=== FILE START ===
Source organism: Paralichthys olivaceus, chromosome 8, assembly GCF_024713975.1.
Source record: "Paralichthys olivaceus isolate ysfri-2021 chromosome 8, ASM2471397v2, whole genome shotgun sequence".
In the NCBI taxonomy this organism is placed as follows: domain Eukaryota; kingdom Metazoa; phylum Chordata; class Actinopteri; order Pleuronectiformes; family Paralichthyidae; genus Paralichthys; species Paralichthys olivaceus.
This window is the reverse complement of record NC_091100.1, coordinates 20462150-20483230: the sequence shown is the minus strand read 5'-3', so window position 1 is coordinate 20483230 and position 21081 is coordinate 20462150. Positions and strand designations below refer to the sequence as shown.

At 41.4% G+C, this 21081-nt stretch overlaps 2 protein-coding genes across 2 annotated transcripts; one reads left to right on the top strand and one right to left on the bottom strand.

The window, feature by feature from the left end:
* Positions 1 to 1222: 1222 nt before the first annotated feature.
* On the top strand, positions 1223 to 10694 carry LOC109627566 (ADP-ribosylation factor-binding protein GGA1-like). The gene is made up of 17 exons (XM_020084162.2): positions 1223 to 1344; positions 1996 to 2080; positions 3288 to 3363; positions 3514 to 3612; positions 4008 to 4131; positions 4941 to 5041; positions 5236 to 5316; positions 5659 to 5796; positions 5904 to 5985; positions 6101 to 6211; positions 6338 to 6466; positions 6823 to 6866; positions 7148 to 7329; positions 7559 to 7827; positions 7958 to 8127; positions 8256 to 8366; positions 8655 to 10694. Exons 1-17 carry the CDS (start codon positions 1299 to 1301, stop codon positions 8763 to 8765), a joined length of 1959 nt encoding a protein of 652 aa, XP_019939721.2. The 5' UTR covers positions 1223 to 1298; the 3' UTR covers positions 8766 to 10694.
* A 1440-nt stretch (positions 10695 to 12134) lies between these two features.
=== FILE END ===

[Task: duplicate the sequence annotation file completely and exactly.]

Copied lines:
Source organism: Paralichthys olivaceus, chromosome 8, assembly GCF_024713975.1.
Source record: "Paralichthys olivaceus isolate ysfri-2021 chromosome 8, ASM2471397v2, whole genome shotgun sequence".
In the NCBI taxonomy this organism is placed as follows: domain Eukaryota; kingdom Metazoa; phylum Chordata; class Actinopteri; order Pleuronectiformes; family Paralichthyidae; genus Paralichthys; species Paralichthys olivaceus.
This window is the reverse complement of record NC_091100.1, coordinates 20462150-20483230: the sequence shown is the minus strand read 5'-3', so window position 1 is coordinate 20483230 and position 21081 is coordinate 20462150. Positions and strand designations below refer to the sequence as shown.

At 41.4% G+C, this 21081-nt stretch overlaps 2 protein-coding genes across 2 annotated transcripts; one reads left to right on the top strand and one right to left on the bottom strand.

The window, feature by feature from the left end:
* Positions 1 to 1222: 1222 nt before the first annotated feature.
* On the top strand, positions 1223 to 10694 carry LOC109627566 (ADP-ribosylation factor-binding protein GGA1-like). The gene is made up of 17 exons (XM_020084162.2): positions 1223 to 1344; positions 1996 to 2080; positions 3288 to 3363; positions 3514 to 3612; positions 4008 to 4131; positions 4941 to 5041; positions 5236 to 5316; positions 5659 to 5796; positions 5904 to 5985; positions 6101 to 6211; positions 6338 to 6466; positions 6823 to 6866; positions 7148 to 7329; positions 7559 to 7827; positions 7958 to 8127; positions 8256 to 8366; positions 8655 to 10694. Exons 1-17 carry the CDS (start codon positions 1299 to 1301, stop codon positions 8763 to 8765), a joined length of 1959 nt encoding a protein of 652 aa, XP_019939721.2. The 5' UTR covers positions 1223 to 1298; the 3' UTR covers positions 8766 to 10694.
* A 1440-nt stretch (positions 10695 to 12134) lies between these two features.